Sage, as we know, is a type of herb. The sage plant has been used by a number of cultures for thousands of years. It has been used in Chinese medicine. It has been used by Native Americans in various ceremonies and for medicinal purposes. Some have even suggested that it leads to immortality!
In China, sage tea has been called the “thinker’s tea.” Along with its anti-inflammatory properties, it has been known to help improve memory and overall brain function. Perhaps that is why the word “sage” also is used to describe a person who is wise. It can also be used as an adjective (as in “sage advice”).
The title of this article is a deliberate play on words. Sages and ages. They both connote a harkening back to ancient times as well as serve as a current example of ancient traditions put to good use in the so-called modern age. Has there been a resurgence, or have these practices been put to good use all along? Are we perhaps simply more aware of them now, due to the internet, globalization, and social media?
Sage has even become a somewhat trendy baby name, at least in the United States. I wonder if it’s part of the ‘Apple’ craze? (Referring to the celebrity’s baby’s name, not the computer company.)
We all remember being asked the question when we were young: What do you want to be when you grow up? Me: a philosopher. I didn’t hear anyone around me saying that they wanted to be that. It wasn’t exactly listed anywhere as a possible career track. That didn’t matter to me. If it was needed, and served a purpose, why couldn’t it be an occupation?
I wasn’t even exactly sure what all a job as a philosopher would entail. I knew in my heart, though, that it was a role that would be important and one that would be of service to others. In my imagination, philosophers were the wisest people in their communities. And, as such, they had a responsibility to answer seekers’ questions and provide helpful suggestions, recommendations, and solutions.
Sometimes we picture “wise ones” sitting on a mountain top, or living in caves in the Himalayas. In my mind’s eye, I pictured them more along the lines of a wise man or wise woman in Ancient Greece sitting quietly in a town square, as the local villagers would stop by whenever they were seeking an answer to an inquiry or when wrestling with a concern that was weighing heavily on their soul, or when struggling with a conflict they couldn’t quite resolve.
I pictured philosophers dispensing wisdom not unlike a modern day pharmacist dispensing medicine. And, I did truly envision “philosopher” as an actual vocation, and a paid position, for sure. I even had a specific annual salary in mind. I thought that a philosopher should make $300,000 a year. Here was my reasoning: At the time, the President of the United States’ annual salary was set at $200,000. Knowing that, accordingly, I figured that philosophers should be paid at least 50% more than the President, as they would be at least that much more wise and valuable to the country and citizenry! Apparently, I really had put a lot of thought into this (grin).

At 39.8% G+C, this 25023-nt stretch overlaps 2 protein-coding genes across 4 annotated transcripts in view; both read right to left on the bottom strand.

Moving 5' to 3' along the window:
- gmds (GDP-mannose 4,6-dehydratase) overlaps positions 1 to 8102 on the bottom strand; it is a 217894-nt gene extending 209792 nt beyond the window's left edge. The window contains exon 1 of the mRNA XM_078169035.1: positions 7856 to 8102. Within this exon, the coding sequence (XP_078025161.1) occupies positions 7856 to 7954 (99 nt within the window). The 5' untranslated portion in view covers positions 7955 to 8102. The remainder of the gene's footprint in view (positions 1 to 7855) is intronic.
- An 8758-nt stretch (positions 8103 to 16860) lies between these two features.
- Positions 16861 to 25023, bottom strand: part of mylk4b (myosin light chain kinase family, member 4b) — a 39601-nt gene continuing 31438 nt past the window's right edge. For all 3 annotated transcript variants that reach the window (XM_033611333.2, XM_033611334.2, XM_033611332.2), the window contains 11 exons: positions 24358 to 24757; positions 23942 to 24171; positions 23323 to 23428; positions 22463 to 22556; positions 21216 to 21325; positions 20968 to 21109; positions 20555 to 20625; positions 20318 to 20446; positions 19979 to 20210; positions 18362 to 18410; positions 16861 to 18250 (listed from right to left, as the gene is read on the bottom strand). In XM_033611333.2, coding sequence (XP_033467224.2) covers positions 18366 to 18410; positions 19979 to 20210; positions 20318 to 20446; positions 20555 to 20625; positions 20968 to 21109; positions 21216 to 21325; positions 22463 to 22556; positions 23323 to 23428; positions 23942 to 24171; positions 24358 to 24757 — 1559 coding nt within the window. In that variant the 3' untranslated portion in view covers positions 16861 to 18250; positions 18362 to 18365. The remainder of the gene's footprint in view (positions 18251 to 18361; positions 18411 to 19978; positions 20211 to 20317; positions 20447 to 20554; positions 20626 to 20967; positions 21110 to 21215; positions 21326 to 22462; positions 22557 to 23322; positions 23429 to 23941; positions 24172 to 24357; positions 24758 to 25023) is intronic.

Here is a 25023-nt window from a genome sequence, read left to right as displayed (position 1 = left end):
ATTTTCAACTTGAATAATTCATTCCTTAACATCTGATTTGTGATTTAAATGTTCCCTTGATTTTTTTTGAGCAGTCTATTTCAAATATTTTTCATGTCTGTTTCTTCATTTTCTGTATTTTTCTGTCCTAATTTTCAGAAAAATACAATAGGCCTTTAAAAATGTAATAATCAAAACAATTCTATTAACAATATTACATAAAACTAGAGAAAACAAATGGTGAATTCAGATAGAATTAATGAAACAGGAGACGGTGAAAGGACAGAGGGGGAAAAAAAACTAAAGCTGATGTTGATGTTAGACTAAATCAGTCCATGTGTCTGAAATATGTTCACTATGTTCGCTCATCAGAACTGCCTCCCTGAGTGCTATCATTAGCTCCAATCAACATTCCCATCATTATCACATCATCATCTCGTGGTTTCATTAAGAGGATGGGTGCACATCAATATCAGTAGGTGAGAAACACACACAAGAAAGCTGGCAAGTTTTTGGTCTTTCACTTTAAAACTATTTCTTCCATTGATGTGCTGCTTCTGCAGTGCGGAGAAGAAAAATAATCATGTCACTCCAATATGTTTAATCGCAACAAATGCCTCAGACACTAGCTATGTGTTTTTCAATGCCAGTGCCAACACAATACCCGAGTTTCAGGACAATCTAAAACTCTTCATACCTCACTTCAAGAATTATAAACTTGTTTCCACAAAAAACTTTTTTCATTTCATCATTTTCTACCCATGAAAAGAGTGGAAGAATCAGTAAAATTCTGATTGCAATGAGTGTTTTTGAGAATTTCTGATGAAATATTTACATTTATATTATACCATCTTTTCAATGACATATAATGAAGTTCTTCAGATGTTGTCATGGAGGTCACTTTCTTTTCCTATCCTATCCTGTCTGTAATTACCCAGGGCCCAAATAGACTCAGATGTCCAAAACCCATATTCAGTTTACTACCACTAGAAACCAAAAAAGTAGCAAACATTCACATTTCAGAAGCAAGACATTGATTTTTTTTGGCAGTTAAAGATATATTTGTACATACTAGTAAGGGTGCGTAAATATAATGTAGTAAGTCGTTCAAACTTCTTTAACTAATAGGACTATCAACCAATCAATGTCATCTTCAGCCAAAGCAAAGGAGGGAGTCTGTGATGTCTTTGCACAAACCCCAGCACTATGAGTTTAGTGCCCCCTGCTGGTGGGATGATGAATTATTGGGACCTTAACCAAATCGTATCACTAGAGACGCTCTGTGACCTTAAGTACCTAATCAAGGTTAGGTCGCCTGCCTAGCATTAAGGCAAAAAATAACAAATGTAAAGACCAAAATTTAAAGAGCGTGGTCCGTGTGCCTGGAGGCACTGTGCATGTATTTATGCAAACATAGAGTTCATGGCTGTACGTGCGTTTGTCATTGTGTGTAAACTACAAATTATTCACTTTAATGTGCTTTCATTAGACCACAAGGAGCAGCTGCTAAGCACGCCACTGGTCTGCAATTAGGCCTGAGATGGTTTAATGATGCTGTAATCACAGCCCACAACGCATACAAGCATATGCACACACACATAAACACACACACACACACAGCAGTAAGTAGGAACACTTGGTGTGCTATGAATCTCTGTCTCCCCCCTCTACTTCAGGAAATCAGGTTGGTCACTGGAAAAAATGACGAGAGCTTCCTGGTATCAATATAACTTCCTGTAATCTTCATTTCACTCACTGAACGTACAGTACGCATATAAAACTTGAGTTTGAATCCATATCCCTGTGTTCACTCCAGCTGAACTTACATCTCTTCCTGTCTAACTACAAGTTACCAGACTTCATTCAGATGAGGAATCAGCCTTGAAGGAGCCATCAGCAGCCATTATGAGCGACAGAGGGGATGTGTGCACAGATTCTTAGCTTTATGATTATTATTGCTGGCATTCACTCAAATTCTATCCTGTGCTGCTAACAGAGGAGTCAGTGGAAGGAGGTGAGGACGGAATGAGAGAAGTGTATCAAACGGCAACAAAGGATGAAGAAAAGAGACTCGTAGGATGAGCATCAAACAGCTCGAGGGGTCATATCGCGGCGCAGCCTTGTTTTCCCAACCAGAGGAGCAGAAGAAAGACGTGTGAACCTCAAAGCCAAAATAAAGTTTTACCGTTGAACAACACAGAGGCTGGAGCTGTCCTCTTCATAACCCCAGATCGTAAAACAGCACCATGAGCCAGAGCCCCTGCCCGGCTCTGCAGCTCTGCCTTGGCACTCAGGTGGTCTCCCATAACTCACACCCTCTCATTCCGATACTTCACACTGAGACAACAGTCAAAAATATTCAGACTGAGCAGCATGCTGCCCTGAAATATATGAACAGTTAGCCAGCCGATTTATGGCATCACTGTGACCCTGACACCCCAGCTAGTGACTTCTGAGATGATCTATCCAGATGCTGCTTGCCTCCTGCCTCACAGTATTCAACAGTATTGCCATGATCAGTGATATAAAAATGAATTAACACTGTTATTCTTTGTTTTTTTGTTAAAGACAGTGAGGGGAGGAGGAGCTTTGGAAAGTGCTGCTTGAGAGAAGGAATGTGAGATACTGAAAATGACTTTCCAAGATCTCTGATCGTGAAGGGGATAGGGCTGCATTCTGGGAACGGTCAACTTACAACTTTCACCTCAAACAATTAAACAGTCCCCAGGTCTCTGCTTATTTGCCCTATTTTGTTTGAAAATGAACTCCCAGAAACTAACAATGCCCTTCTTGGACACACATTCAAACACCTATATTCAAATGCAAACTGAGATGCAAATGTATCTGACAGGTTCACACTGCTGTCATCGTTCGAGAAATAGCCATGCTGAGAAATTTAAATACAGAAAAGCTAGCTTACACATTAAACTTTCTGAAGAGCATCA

While Philosopher or Sage may not be a job title, certainly there are modern day professions where others seek their guidance and advice. Lawyers fall into that category (hence, the term “counselor at law”). As with some other professions, within law, there are rules of professional responsibility. It is part of the licensing process, and continuing legal education requirements as well. And, as covered in this week’s Six-Minute Saturdays episode, many lawyers including myself were drawn to the law as a career because of a deep desire to be of service.
Admittedly, not all legal advice is the sagest or the wisest. I would suggest, though, that the profession is at least designed to serve that purpose, and with that intention. And, ultimately, the client retains control over whether to heed that advice, ignore it, or even to seek additional opinions.
For your consideration:
So, with that in mind then, allow me to pose this question: Upon whom, ultimately, do we need to rely, for the sagest advice of all?
Are we not, each of us, deep down, our own best philosopher? We simply need to access that inner wise sage. That’s why meditation is important. That’s why getting quiet and still is wise. By listening to our own inner guidance and messages, we each hold the power and divinity to reach the most appropriate conclusions and answers for ourselves. And, that is valuable beyond compare.
Okay, your turn:
What’s been the sagest advice that you’ve ever received? What’s the sagest advice that you’ve ever given? What’s the best advice that your inner-sage has revealed to you? What made it so? Did you act on it?
I invite you to SHARE your thoughts, feelings, and experiences by leaving a Reply in the Comments section, below. Soul-to-soul!
https://lanoonan.com/wp-content/uploads/2017/12/Logo-transparent-300x72.png00Lori A. Noonanhttps://lanoonan.com/wp-content/uploads/2017/12/Logo-transparent-300x72.pngLori A. Noonan2018-05-15 22:07:182019-04-30 18:50:43The wisdom of the sages